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Rock Island, NY  Lighthouse best viewed by boat or plane.Lighthouse open for climbing.Interior open or museum on site.   

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Rock Island Lighthouse

On March 3, 1847, Congress appropriated $6,000 for three lighthouses to mark the Thousand Islands area of the St. Lawrence River. The next month, Crossover Island, Sunken Rock, and Rock Island were purchased from Chesterfield and Mary Ann Pearson, and Azariah and Mary Walton for $250 to serve as the sites for the three beacon lights. Rock Island Lighthouse, a one-and-a-half-story brick dwelling with a lantern centered on its pitched roof, was constructed that same year, and on May 15, 1848, Chesterfield Pearson, the former co-owner of the island, was appointed first keeper of the light.

Drawing of original Rock Island Lighthouse
Pearson cared for the beacon’s array of six oil lamps and associated fourteen-inch reflectors for just over a year before being replaced by John B. Collins. William Johnston, the next keeper, was certainly the most notorious to serve at Rock Island. In 1838, the British were facing an armed uprising against their rule in Canada known as “The Patriot’s War.” William Johnston was a loyal Canadian citizen until the War of 1812, when he fled to the United States and served as a spy for his new country. Intimately familiar with the labyrinth of passages in the Thousand Islands, Johnston was declared Admiral of the Patriot Navy of the East and led a band of American sympathizers against the British. On the night of May 29, 1838, Johnston and thirteen of his men, painted as Indians, commandeered the British steamer Sir Robert Peel. Additional men had been promised to help crew the Peel, but when they failed to appear, Johnston maneuvered the vessel into the stream and set it afire. After drifting a short distance, the steamer became lodged on a small island, since known as Peel Island.

For his acts, Johnston was declared an outlaw and nicknamed “Pirate of the Thousand Islands.” He avoided capture during the remainder of the conflict, and in March 1841 he personally took a signed petition calling for his pardon to President Van Buren in Washington. As told by Johnston, “Mr. Van Buren scolded me for presuming to come there with such a petition; but I waited ten days, presented it to President Harrison, and he pardoned me.”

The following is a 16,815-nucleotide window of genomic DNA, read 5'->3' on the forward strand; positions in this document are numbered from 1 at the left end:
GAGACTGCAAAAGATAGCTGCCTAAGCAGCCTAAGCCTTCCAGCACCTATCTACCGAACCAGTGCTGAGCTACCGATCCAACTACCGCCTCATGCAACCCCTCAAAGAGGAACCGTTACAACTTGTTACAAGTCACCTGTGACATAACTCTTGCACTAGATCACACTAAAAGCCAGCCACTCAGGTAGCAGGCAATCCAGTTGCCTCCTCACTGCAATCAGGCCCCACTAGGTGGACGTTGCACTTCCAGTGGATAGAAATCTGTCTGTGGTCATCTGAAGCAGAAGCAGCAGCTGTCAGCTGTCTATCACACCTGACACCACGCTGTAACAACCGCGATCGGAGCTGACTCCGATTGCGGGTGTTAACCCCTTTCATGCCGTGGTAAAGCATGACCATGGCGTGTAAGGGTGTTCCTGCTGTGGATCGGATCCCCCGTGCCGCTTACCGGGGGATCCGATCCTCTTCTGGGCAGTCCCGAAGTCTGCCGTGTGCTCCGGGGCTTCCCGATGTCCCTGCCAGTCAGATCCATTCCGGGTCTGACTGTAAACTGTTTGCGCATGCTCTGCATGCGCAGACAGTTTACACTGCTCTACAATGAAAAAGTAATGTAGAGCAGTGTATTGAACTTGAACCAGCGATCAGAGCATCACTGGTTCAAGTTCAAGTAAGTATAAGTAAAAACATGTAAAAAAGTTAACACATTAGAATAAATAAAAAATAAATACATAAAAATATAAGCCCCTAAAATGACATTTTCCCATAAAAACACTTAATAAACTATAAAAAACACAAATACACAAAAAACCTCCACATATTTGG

On April 12, 1853, Johnston began serving as keeper of Rock Island Lighthouse. Benson J. Lossing, author of “The Pictorial Field-Book of the War of 1812” and who twice paid a visit to Rock Island while Johnston was keeper, left the following statement regarding Johnston’s service. “His offense was finally overlooked, and for several years the government that offered a reward of $500 for him as an outlaw was paying him $350 a year for taking charge of one of its light-houses, in sight of the spot [Peel Island] where the offense was committed!”

In 1855, the lantern atop Rock Island Lighthouse was refitted and equipped with a sixth-order Fresnel lens, which provided a stronger beam for mariners. In 1873, the Lighthouse Board noted the following on Rock Island: “A new tower is imperatively necessary. The dwelling might be repaired, but it is not considered economical in the end to do so, as it would only be postponing the building of a new one a few years, and it would probably cost less to build tower and dwelling together now. An appropriation of $14,000 is required for a new tower and dwelling.”

Rock Island Lighthouse in 1885 before tower was raised
Photograph courtesy National Archives
The original tower atop the dwelling continued to serve until 1882, when a detached iron tower was erected on a concrete pad poured on one of the island’s numerous rocks. Sunken Rock and Crossover Island also received similar towers the same year. Work on a two-story, eight-room Victorian dwelling began in May 1884 on a high spot near the middle of the island and was completed in August. That same year, a well was sunk through granite to obtain water at a depth of thirty-six feet, and the station’s boathouse was rebuilt.

The new commodious dwelling was definitely appreciated by the keepers. The new iron tower, however, had a problem – its height was not great enough to make the light visible over the keeper’s dwelling. Although this deficiency may not have been the cause, the three-masted schooner Vickery did run aground near the lighthouse on August 15, 1889. Due to the abundance of confusing cottage lights that lined the river, the vessel’s captain stopped at Clayton to take on board a pilot, but not fifteen minutes after departing that town, the Vickery struck a shoal at 10:30 p.m. Enraged with the pilot, the captain drew his revolver, but the first mate deflected the captain’s shot and tossed the revolver overboard. As the vessel was quickly settling, the crew abandoned ship and spent the night at the lighthouse hosted by Keeper Michael Diepolder.

For years, Keeper Diepolder petitioned the Lighthouse Board to elevate the tower on Rock Island so the light would be unobstructed. In the fall of 1894, a work crew finally arrived on the island and constructed an octagonal base of red granite that raised the tower five feet. Prior to this, a small lantern light with a reflector had been shown from the veranda of the keeper’s dwelling in the direction of Thousand Island Park to complete the illumination of the navigable channel. In time for the opening of navigation in 1899, the color of the lighthouse was changed from brown to white.

Early in the morning of July 16, 1901, forty-eight-year-old Keeper Diepolder suffered a heart attack while going for an early morning swim in the river. Though stricken, he managed to pull himself up onto the dock and stumble into the nearby workshop where he was later found dead by his wife. After burying her husband, Emma Diepolder returned to the station and served until September, becoming the first and only female keeper of Rock Island.